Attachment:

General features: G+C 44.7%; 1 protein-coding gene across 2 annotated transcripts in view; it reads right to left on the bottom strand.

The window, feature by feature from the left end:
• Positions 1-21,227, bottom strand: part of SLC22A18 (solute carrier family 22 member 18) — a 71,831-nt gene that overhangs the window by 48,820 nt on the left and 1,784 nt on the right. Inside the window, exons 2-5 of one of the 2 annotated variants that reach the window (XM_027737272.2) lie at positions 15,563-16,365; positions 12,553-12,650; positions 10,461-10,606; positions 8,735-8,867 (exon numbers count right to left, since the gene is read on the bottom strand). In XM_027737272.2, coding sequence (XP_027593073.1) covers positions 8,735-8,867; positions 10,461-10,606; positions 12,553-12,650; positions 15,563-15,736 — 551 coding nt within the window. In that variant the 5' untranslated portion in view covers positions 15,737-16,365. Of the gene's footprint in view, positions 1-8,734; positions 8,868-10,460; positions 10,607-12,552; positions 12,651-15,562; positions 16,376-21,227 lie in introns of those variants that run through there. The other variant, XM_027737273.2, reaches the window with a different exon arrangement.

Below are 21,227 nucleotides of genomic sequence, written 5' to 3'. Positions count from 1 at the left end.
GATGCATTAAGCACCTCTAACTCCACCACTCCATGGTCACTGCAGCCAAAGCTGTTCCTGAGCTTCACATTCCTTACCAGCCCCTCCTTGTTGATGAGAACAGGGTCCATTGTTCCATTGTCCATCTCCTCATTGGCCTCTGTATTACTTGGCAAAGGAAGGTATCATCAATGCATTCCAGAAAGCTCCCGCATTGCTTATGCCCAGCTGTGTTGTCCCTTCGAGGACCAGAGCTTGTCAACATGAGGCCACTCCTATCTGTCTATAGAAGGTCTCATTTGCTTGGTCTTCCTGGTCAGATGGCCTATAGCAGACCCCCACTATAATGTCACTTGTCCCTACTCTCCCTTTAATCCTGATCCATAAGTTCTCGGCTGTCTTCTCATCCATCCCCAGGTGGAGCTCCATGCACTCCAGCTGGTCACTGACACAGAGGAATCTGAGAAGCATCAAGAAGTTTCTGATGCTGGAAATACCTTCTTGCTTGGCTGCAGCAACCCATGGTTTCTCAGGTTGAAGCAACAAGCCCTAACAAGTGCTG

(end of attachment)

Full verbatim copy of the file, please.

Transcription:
General features: G+C 44.7%; 1 protein-coding gene across 2 annotated transcripts in view; it reads right to left on the bottom strand.

The window, feature by feature from the left end:
• Positions 1-21,227, bottom strand: part of SLC22A18 (solute carrier family 22 member 18) — a 71,831-nt gene that overhangs the window by 48,820 nt on the left and 1,784 nt on the right. Inside the window, exons 2-5 of one of the 2 annotated variants that reach the window (XM_027737272.2) lie at positions 15,563-16,365; positions 12,553-12,650; positions 10,461-10,606; positions 8,735-8,867 (exon numbers count right to left, since the gene is read on the bottom strand). In XM_027737272.2, coding sequence (XP_027593073.1) covers positions 8,735-8,867; positions 10,461-10,606; positions 12,553-12,650; positions 15,563-15,736 — 551 coding nt within the window. In that variant the 5' untranslated portion in view covers positions 15,737-16,365. Of the gene's footprint in view, positions 1-8,734; positions 8,868-10,460; positions 10,607-12,552; positions 12,651-15,562; positions 16,376-21,227 lie in introns of those variants that run through there. The other variant, XM_027737273.2, reaches the window with a different exon arrangement.

Below are 21,227 nucleotides of genomic sequence, written 5' to 3'. Positions count from 1 at the left end.
GATGCATTAAGCACCTCTAACTCCACCACTCCATGGTCACTGCAGCCAAAGCTGTTCCTGAGCTTCACATTCCTTACCAGCCCCTCCTTGTTGATGAGAACAGGGTCCATTGTTCCATTGTCCATCTCCTCATTGGCCTCTGTATTACTTGGCAAAGGAAGGTATCATCAATGCATTCCAGAAAGCTCCCGCATTGCTTATGCCCAGCTGTGTTGTCCCTTCGAGGACCAGAGCTTGTCAACATGAGGCCACTCCTATCTGTCTATAGAAGGTCTCATTTGCTTGGTCTTCCTGGTCAGATGGCCTATAGCAGACCCCCACTATAATGTCACTTGTCCCTACTCTCCCTTTAATCCTGATCCATAAGTTCTCGGCTGTCTTCTCATCCATCCCCAGGTGGAGCTCCATGCACTCCAGCTGGTCACTGACACAGAGGAATCTGAGAAGCATCAAGAAGTTTCTGATGCTGGAAATACCTTCTTGCTTGGCTGCAGCAACCCATGGTTTCTCAGGTTGAAGCAACAAGCCCTAACAAGTGCTG